Globally, 35% of women have experienced gender-based violence. The vast majority of this violence is perpetrated by partners. Intimate partner violence (IPV) is a fundamental injustice that violates women’s basic rights and affects the mental and physical well-being of affected women, their families, and broader communities.
While many circumstances can contribute to violence, researchers working in IPV have recognized that alcohol consumption is an important factor. However, there are few interventions designed to reduce both alcohol use and violence, especially in low-resource settings. That’s why we conducted a two-pronged pilot intervention, called Beautiful Home, aimed at reducing male alcohol consumption and preventing IPV over the course of four to six weeks with 60 couples in Bangalore, India.
In the first treatment group, men were given a cash incentive for being sober at night. They were prompted with cell phone messages to use a breathalyzer, which recorded and stored breathalyzer scores and a photo of the participant. In the second treatment group, men were given the same cash incentive for being sober at night, and in addition they attended four behavioral couples therapy (BCT) sessions with their wives covering topics related to alcohol use and communication.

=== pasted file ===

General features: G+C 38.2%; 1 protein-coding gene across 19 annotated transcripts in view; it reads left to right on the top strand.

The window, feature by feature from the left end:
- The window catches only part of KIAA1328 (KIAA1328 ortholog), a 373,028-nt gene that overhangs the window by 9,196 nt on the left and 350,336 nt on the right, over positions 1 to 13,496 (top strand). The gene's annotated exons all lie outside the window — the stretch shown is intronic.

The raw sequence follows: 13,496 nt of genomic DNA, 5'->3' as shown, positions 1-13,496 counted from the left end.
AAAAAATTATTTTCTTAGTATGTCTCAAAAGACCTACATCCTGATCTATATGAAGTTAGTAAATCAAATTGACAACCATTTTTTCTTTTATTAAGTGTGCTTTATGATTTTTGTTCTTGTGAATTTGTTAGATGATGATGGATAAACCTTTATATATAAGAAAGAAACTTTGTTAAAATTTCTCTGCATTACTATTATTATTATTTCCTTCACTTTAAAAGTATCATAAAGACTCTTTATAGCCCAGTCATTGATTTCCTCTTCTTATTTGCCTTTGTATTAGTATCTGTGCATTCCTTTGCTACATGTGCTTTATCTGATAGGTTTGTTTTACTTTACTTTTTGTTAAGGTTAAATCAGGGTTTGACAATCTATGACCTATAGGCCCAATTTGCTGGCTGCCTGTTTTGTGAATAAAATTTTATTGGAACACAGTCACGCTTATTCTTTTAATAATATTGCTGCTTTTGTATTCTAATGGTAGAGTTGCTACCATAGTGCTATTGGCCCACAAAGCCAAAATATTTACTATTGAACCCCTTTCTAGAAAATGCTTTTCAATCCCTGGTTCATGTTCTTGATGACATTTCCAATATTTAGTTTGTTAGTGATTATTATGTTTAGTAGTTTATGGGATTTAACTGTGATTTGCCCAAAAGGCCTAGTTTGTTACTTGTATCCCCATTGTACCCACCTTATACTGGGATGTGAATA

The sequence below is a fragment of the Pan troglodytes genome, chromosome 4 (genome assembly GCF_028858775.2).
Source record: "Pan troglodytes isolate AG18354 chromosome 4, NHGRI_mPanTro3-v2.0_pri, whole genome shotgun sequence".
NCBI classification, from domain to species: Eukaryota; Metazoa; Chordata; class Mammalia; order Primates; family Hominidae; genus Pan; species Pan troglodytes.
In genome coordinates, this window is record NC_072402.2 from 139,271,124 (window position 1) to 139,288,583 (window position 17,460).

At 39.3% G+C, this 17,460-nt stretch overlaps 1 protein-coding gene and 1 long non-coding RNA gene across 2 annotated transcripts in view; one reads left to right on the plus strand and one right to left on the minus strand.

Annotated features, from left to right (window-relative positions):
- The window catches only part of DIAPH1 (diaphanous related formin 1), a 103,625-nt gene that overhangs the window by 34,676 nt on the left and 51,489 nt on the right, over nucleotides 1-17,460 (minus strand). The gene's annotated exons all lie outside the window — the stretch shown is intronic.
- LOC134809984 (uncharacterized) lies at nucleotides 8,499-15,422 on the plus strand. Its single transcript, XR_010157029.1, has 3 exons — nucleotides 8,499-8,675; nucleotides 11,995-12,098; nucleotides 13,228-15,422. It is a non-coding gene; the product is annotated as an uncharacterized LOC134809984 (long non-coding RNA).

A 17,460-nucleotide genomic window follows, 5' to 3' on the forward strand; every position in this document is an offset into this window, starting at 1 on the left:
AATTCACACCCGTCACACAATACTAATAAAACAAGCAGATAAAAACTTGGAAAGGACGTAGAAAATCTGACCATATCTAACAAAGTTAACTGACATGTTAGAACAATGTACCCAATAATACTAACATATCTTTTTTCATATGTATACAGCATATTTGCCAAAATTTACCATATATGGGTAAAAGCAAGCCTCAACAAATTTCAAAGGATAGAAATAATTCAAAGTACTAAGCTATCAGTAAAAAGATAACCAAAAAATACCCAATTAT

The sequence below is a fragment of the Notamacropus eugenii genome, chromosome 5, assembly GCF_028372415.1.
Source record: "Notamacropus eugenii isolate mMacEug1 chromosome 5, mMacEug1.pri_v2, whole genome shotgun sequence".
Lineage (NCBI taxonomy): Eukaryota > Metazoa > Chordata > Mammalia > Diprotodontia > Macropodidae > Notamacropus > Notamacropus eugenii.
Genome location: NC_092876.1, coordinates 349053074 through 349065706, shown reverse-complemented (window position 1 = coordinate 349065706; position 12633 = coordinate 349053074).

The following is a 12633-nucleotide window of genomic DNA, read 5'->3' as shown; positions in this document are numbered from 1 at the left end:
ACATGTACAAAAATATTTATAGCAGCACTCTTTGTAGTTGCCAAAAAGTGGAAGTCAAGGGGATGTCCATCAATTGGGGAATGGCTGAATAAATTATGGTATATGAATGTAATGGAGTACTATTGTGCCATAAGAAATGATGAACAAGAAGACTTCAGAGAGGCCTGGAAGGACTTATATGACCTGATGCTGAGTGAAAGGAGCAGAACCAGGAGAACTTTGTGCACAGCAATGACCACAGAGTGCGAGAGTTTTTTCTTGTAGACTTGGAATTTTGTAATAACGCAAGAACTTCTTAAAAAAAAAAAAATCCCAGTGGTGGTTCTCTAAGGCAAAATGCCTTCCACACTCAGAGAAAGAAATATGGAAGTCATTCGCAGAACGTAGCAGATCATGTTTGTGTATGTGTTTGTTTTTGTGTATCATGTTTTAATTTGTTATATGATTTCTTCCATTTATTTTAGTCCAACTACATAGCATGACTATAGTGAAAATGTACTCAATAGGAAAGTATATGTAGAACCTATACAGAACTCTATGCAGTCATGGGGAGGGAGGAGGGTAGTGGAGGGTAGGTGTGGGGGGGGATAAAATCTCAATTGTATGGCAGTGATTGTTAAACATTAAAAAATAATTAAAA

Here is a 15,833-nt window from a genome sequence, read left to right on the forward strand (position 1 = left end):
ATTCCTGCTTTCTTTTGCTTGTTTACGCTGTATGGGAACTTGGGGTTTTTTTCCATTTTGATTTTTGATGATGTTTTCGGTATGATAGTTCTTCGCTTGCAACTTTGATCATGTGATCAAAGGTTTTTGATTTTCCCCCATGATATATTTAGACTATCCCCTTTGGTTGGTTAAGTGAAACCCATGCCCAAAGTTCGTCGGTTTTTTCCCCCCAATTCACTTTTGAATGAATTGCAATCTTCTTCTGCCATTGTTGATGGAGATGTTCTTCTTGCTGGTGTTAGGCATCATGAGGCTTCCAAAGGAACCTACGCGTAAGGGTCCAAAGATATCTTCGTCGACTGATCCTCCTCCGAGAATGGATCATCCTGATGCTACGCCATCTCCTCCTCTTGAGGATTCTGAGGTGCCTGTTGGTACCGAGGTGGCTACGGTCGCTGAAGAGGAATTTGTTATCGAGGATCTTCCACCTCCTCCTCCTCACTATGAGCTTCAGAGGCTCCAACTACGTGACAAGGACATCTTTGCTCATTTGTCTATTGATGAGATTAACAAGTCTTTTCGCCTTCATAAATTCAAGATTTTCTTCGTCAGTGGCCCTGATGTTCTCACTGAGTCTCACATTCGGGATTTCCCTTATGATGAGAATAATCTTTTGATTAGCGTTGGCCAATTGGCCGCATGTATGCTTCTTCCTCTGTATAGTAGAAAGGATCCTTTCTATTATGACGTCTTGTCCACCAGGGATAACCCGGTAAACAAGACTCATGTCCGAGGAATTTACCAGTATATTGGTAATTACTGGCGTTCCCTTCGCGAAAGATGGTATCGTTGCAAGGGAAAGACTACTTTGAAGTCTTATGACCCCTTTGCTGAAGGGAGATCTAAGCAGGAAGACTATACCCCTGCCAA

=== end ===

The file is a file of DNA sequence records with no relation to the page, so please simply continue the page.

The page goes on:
In a randomized controlled trial, we found that alcohol consumption decreased in both intervention groups that were incentivized to be sober at night compared to a control group, with a larger reduction among men who also participated in behavioral couples therapy.
Importantly, violence reported by women decreased in both treatment groups. Using a violence scale validated in the Indian context, we found a 30% decrease in violence in the incentives-only group and a nearly 50% decrease in violence in the incentives plus BCT group. While the reduction was greater among men who were incentivized to be sober at night and participated in BCT, it’s important not to overlook the significance that incentivizing men to stop drinking—without any other intervention aimed at addressing violence—significantly reduced intimate partner violence. Alcohol use alone can be an important lever for reducing IPV.
To do this work, we partnered with Research Triangle Institute, St. John’s Research Institute, and a local community development organization, Association for Promoting Social Action. This small pilot shows that tackling alcohol consumption and improving couple communication could decrease violence and improve women’s well-being around the world. That’s why we’re now exploring ways to make the program easier, more cost-effective, and scalable by exploring technological innovation. Our hope is that people and organizations working to prevent intimate partner violence can use these results to strengthen programs that reach the hundreds of millions of women experiencing violence worldwide.